If You Can’t Measure It, You Can’t Control It: Are There Useful Writing Metrics?

(Update: I’ve posted more on this subject here)

In my professional life, I deal with metrics on a regular basis. Computer and network security in particular is (in my opinion) struggling with the transition from a qualitative to quantitative field. And hey, at heart I’m a quant: I find it easier to improve aspects of my life that I can measure, be it miles per gallon, number of repetitions, pieces of sheet rock put up, dollars, calories, percent alcohol by volume, countries taken over by robot, etc. These are numbers that I can measure and track and use as a kind of mirror to study some aspect of my life and improve it.

One of my goals for this year is to improve my writing. I have plenty of ideas for that, but it occurs to me that I really know very few metrics on the subject. My first thought is that it’s simply a non-measurable activity. That may be the truth.

And yet… there are measurable things, things that some writers (*ahem*) already track or obsess over. And the intriguing thing is, there’s a kind of donut hole at work.

In the beginning, there is the word count. On a daily, monthly, and yearly basis, a writer can keep track of sheer words-on-page, bytes-wasted productivity. The derivative and the integral are both interesting: A small increase in words-per-day means producing fiction faster, and of course the total gives the volume of work produced. When editing, that can turn into words-removed, especially if you subscribe to Stephen King’s 10% rule (to wit, 2nd Draft = 1st Draft – 10%)

If you look at how writers can focus on and work with word count, you can see some of what I’m getting at. You can track it, graph it, whatever, and it gives you regular feedback about how you’re doing and how you need to do.

So far so good. Then, once the work is finished, there are metrics (sort of): how many stories I’ve finished, how many times a story or novel has been submitted, how long it’s been under consideration. Once published, there are all KINDS of metrics to obsess over: size of advance, number of downloads/purchases, Amazon ranking, etc. But I said “sort of” above because these mostly aren’t the sort of thing a writer can control. Tracking these may be gratifying or worrying, but isn’t necessarily useful.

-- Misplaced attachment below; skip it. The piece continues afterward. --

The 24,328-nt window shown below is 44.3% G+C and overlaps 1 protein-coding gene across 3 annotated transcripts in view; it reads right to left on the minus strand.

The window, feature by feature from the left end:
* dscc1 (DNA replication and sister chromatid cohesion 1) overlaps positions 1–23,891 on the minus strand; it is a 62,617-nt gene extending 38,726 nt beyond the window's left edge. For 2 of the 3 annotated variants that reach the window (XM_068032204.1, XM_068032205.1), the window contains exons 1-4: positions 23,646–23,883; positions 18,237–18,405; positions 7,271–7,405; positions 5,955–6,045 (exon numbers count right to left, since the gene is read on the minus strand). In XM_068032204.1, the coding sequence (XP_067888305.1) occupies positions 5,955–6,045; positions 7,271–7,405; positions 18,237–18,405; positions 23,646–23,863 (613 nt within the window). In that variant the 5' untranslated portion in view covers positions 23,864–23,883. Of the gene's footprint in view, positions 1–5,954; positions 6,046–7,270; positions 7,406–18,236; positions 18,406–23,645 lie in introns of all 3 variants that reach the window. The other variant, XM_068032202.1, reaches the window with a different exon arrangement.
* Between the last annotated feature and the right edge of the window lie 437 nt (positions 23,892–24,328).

But what happened to that middle ground? Is there really nothing I can usefully measure between word count and # of stories finished? I can sort of come up with some facetious ones: number of adverbs deleted, number of characters killed.

There may be useful metrics just above the word-count level in some of the things that come up in metrics for technical writing. Words per sentence, words/lines/sentences per paragraph, estimates of reading level (based, I believe, on scores for vocabulary choices?), these are all geared toward ease of comprehension. I don’t know how many of those are useful to track in general, but specific things might be helpful in response to feedback: If someone comes back and says that your story is very “dense” then it might be useful to try to bring an average-words-per-sentence metric down for that story. If that’s a common comment across a number of stories, maybe it’s useful to keep an eye on in general.

I draw a complete blank when it comes to plot-level or story-level analysis. I don’t even know where to start, or even what I want to know! Should I be concerned about number of characters? Number of subplots? Not all characters and subplots are created equal: is there a way to weight them? Maybe there are things I can track at the outline stage that might help.

If I can’t come up with actual things to measure, maybe I can still come up with a useful approach from the quantitative world, one that doesn’t come up with a number per se, but can boil down to a simple trackable answer: true/false, good/bad/neither. I’m thinking in particular of an approach I learned from Andrew Jaquith’s book “Security Metrics: Replacing Fear, Uncertainty, and Doubt” of breaking down the problem into falsifiable hypotheses and sub-hypotheses: You start off with “My computer is as secure as it can be”, then ask yourself how you could disprove that. You go on to, maybe, “My computer will not get viruses” and “My programs are all up to date” and maybe “My computer is not running any extraneous programs.”[1] The point is, you break things down until you have a set of hypotheses which can, through measurement, be disproven. If you fail to disprove any of them, you turn around and treat the overarching hypothesis as true enough.